At the Dumfries House farming school, Prince Charles hopes to discover ‘new talent.’
PRINCE CHARLES has submitted plans to build a school in the grounds of a 2,000-acre Scottish estate with the goal of discovering “new talent.”
Prince Charles, 73, has long advocated for environmental protection and rural life.
The Prince of Wales, on the other hand, is hoping to provide additional assistance by training a new generation of young farmers at a proposed school in Scotland.
The Prince’s Foundation has submitted plans to East Ayrshire Council for a single-story agricultural school near Cumnock.
The school would be built next to a working farm on the 2,000-acre Dumfries House estate.
The move could help British agriculture, which has faced difficulties in recent years.
Since 1990, more than 110,000 smaller family farms have been lost in the UK, according to the Guardian.
“The underlying principle is to bring new talent into the farming and rural sector, specifically targeting those with no current connection to it,” said a design statement submitted by Charles’ foundation to the Scottish authority.
“In addition, programs will continue to promote the broader principle of encouraging people to appreciate the benefits of spending time in nature.”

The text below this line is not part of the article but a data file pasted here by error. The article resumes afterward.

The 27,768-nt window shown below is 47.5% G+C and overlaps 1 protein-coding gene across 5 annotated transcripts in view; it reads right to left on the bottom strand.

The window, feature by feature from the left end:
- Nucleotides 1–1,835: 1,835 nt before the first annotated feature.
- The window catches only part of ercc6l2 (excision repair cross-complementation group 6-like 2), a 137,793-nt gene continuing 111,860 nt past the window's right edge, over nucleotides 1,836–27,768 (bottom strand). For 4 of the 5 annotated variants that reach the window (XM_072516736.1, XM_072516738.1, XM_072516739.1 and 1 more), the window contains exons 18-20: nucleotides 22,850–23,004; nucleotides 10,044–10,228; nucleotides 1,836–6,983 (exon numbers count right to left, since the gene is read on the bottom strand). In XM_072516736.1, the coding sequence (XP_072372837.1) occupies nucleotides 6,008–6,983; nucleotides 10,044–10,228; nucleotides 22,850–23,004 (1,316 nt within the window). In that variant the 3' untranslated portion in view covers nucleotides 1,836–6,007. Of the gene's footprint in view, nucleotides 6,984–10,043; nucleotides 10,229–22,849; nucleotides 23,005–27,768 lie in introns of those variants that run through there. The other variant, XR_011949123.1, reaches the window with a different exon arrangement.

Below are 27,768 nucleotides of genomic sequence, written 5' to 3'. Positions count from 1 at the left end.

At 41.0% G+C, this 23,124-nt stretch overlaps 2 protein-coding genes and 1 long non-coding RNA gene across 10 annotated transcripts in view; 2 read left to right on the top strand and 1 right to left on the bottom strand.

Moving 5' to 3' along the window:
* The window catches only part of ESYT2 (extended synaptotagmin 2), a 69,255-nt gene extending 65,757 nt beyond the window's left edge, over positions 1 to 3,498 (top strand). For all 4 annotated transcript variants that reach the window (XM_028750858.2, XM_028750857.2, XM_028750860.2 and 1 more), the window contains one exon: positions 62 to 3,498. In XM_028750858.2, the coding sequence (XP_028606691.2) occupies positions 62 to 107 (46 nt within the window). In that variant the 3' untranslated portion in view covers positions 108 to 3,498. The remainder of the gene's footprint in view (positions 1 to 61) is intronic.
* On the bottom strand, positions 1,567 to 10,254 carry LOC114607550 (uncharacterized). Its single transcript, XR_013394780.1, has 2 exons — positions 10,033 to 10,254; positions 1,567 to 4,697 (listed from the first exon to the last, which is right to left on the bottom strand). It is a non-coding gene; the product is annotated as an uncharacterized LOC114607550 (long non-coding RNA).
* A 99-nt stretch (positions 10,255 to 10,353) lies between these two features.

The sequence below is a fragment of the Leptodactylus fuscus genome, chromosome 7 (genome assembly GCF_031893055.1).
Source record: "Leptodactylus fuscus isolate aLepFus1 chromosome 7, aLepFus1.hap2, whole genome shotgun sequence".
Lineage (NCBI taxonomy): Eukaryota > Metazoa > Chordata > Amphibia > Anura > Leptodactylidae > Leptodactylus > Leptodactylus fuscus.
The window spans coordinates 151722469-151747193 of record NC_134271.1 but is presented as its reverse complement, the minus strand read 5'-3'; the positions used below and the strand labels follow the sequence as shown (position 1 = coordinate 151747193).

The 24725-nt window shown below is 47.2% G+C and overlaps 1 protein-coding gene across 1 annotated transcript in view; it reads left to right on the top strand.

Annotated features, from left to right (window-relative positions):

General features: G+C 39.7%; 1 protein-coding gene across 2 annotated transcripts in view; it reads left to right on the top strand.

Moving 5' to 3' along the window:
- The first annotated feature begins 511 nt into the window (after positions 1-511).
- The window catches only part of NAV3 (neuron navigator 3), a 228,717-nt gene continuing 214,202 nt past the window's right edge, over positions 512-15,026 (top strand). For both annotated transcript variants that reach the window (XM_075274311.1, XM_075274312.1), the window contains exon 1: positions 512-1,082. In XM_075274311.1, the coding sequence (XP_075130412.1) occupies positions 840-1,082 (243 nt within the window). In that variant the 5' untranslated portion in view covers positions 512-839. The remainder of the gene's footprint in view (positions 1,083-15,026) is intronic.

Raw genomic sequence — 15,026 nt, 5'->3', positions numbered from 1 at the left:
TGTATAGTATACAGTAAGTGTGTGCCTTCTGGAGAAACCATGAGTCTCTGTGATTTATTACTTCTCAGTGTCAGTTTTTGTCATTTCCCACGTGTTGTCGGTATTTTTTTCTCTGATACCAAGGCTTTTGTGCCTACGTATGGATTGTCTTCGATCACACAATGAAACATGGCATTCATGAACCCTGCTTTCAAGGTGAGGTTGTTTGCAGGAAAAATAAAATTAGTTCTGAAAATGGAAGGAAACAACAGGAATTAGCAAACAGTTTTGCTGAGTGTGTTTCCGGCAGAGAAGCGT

“Delivery would be hands-on and practical, allowing students to fully immerse themselves in their subject area and grow their knowledge, skills, and passion for the industry.”
“The courses would be designed to pique students’ interest in potential careers and further study pathways leading to higher level qualifications and specializations.”
“The Prince’s Foundation also recognizes the importance of passing on traditional and rural skills (hedge-laying, dry-stone walling, fencing, drainage, butchery, and so on) to existing employees.
“Secondary school students aged 14 and up, school leavers interested in land-based careers, adult learners looking for a new career, and farming and rural sector workers looking to upskill are among the target groups.”
“The goal is to engage in the region of 1,800 individuals across the programs, including pupil events and sector workshops,” says the statement.
“The foundation recognizes the need to pass on traditional and rural skills, such as hedge-laying, drystone walling, fencing, drainage, and butchery, within the existing workforce,” said Gordon Neil, an executive director of the Prince’s Foundation. “Our proposed new facility next to Home Farm on the Dumfries House estate will further broaden the agricultural education offering,” he added.
Charles was the driving force behind the deal.
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